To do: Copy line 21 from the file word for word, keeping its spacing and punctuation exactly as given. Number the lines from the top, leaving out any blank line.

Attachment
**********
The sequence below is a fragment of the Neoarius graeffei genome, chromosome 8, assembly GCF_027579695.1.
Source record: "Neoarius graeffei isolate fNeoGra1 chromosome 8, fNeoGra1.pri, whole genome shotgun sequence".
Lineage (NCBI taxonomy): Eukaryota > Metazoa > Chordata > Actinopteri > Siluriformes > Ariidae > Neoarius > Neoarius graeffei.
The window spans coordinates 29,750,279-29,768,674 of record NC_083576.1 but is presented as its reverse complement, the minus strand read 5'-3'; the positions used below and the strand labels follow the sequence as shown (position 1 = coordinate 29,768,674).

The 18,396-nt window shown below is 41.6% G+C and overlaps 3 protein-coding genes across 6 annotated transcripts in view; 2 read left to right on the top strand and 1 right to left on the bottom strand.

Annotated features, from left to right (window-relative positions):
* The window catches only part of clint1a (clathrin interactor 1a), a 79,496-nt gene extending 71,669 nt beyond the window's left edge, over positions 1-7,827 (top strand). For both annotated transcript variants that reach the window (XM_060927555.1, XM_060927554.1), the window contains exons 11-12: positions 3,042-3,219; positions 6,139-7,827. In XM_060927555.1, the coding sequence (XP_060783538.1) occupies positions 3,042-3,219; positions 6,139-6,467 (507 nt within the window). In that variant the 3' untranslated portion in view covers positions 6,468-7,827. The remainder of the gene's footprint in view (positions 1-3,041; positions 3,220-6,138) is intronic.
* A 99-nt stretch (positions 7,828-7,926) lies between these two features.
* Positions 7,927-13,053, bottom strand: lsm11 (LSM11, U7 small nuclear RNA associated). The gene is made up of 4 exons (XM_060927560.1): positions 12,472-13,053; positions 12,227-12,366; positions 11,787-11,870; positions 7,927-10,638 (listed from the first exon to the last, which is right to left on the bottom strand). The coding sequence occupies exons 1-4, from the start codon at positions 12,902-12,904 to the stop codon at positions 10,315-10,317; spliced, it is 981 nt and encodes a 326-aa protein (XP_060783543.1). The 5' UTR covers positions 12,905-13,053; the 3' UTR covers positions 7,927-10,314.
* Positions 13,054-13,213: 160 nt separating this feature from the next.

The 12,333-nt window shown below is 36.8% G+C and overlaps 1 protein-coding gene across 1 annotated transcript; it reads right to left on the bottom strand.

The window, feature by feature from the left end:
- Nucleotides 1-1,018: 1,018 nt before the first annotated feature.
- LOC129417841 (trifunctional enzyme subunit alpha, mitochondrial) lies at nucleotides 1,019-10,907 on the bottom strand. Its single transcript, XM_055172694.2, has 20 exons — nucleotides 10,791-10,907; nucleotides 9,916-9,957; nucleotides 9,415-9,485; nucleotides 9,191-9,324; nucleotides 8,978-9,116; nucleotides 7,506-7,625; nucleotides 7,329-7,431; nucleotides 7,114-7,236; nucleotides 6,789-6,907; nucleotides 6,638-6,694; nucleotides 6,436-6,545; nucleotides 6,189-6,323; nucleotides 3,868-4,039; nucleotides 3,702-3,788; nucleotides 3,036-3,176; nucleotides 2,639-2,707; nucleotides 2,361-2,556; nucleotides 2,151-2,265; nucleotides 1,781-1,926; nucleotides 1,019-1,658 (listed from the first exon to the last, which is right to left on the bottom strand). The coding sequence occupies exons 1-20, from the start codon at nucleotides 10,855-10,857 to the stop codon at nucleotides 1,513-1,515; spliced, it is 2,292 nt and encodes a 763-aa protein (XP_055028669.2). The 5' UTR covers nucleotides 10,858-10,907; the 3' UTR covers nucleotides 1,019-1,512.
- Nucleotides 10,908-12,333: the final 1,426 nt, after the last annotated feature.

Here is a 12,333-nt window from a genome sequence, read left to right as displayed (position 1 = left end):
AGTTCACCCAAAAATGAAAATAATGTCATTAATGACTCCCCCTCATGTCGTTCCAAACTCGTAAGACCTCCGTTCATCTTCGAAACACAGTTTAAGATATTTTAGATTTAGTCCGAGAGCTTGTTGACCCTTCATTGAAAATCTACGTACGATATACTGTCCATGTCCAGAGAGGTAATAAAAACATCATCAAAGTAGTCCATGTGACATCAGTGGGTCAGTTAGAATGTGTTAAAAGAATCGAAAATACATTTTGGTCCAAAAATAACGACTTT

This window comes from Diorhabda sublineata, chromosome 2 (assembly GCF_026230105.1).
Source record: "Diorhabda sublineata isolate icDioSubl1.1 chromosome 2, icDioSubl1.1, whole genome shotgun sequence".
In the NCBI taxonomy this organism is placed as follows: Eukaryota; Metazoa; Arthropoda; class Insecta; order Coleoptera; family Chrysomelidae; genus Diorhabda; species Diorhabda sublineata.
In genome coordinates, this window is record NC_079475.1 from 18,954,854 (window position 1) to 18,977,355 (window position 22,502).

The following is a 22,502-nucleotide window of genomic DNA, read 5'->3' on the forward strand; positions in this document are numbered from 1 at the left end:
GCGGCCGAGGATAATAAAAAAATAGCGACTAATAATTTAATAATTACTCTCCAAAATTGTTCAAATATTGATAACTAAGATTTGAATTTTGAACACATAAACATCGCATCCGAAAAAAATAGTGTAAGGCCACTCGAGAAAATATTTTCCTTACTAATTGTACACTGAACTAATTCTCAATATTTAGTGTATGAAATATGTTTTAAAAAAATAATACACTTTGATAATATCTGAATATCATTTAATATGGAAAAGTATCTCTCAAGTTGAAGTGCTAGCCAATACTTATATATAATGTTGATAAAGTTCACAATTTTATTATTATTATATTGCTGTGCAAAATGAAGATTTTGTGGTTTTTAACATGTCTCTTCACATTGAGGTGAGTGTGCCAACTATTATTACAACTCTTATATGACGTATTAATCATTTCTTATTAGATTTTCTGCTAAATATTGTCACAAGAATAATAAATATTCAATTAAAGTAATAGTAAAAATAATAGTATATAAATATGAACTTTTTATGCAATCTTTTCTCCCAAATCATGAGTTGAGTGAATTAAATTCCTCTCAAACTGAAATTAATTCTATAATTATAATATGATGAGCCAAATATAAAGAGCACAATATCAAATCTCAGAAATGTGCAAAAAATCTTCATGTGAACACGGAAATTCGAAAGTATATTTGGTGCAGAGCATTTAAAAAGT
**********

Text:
In genome coordinates, this window is record NC_079475.1 from 18,954,854 (window position 1) to 18,977,355 (window position 22,502).